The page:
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Friday, July 28, 2006

War Brewing Between Ethiopia and Somalia's Islamic Courts Union?

By Daveed Gartenstein-Ross

Since capturing Mogadishu last month, the Islamic Courts Union (ICU) in Somalia has moved in an increasingly radical direction. This is reflected both in their leadership choices and also their implementation of Taliban-like Islamic law. Beyond that, the ICU is aggressively expanding its power. It recently surrounded the southern Somali city of Baidoa, where the largely powerless interim Somali government is holed up.

On Monday, Time's website reported Ethiopia's concerns over the ICU's stance toward Baidoa:

The Islamic Courts Union says it will not attack the interim government, which is mostly secular in outlook, but the government’s closest ally, Ethiopia, is worried enough to be massing troops to take on the Islamic forces itself. The Islamists and Somali journalists say that Ethiopia has already sent troops over the border, a claim Ethiopia denies. But there is no doubting Ethiopia's intentions. “We will use all means at our disposal to crush the Islamist group if they attempt to attack Baidoa,” Ethiopian Information Minister Berhan Hailu told Reuters in Addis Ababa, Ethiopia’s capital.

Just as Ethiopia has threatened to use military force against the ICU, the ICU has vowed to attack the Ethiopian soldiers that it claims have crossed the border into Somalia. (Although Ethiopia denies this, eyewitness accounts makes it appear that the ICU is correct that there are Ethiopian soldiers in Somalia.)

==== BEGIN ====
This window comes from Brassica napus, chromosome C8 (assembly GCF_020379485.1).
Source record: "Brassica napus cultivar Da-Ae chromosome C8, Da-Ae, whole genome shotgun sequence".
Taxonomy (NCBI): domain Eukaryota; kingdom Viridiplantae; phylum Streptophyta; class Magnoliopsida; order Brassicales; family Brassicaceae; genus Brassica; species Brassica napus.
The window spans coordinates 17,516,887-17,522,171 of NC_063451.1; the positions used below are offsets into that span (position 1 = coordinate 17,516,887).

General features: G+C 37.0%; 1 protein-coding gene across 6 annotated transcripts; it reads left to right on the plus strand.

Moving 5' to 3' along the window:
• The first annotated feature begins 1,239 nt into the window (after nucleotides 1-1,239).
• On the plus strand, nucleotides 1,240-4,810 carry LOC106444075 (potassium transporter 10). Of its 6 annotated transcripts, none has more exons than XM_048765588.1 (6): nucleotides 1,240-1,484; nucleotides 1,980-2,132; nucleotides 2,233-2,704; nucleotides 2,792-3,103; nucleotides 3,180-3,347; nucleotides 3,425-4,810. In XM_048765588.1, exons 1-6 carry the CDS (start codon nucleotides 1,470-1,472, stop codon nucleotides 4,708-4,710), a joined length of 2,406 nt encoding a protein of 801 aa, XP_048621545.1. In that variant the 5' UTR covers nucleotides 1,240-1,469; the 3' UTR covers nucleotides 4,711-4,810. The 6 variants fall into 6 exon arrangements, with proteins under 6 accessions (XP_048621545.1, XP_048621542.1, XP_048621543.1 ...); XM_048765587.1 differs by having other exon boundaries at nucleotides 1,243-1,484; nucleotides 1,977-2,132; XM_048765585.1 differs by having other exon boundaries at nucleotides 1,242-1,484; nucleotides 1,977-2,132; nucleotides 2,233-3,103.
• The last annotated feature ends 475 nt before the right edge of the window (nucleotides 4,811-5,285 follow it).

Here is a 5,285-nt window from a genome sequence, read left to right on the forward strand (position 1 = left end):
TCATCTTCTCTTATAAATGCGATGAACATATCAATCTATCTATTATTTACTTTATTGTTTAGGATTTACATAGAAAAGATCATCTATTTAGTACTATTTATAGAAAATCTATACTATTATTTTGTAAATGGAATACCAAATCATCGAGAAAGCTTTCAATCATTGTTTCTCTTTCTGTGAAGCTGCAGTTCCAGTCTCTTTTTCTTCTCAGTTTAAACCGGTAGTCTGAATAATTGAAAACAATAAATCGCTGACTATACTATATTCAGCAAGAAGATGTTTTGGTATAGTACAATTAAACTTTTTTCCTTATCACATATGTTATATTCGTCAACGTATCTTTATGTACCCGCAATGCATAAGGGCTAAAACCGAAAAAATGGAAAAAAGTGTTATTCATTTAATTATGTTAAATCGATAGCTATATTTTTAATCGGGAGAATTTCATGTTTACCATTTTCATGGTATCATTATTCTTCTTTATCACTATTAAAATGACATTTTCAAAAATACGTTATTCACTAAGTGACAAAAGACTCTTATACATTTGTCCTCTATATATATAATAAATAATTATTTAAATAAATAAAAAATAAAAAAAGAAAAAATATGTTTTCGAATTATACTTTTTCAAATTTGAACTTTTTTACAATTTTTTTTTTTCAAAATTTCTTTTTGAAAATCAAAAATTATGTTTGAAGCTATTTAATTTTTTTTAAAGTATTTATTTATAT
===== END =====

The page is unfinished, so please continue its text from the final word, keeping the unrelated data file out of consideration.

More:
There is no fighting at present between the ICU and Ethiopian forces. Part of the reason for this may be that a number of politicians within Somalia's interim government are in the process of defecting to the ICU and bringing their militias with them. This is similar to the process that the Taliban used to gain power in Afghanistan, by getting individual warlords and their militias to align themselves with the radical Islamic movement. The ICU may want to gain as many allies as possible before taking on the more powerful Ethiopian military. Then the ICU may launch an attack on the Ethiopians, just as they promised. Both the Ethiopians and the ICU may prefer it if the ICU strikes the first blow.

There are a variety of views on how fighting between the ICU and Ethiopians may go. Ethiopia clearly has the upper hand because their ground forces have better training and equipment, and they have the extra advantage of some air power. Moreover, while every major news outlet has bureaus in Jerusalem and Amman, there aren't any Mogadishu bureaus. The lack of press coverage may make the Ethiopian army feel less constrained in carrying out its military operations than Israel is in Lebanon. But one consideration on the other side is that it's unclear to what degree there is cross-pollination between the ICU and al-Qaeda's factions in Iraq. If the ICU has had much of this exposure, that increases the chance that it could employ some of the insurgent tactics used by al-Qaeda in Iraq, such as improvised explosive devices. That could make things more difficult for the Ethiopian military than they anticipate.

Counterterrorism consultant Dan Darling contributed to the information in this post.
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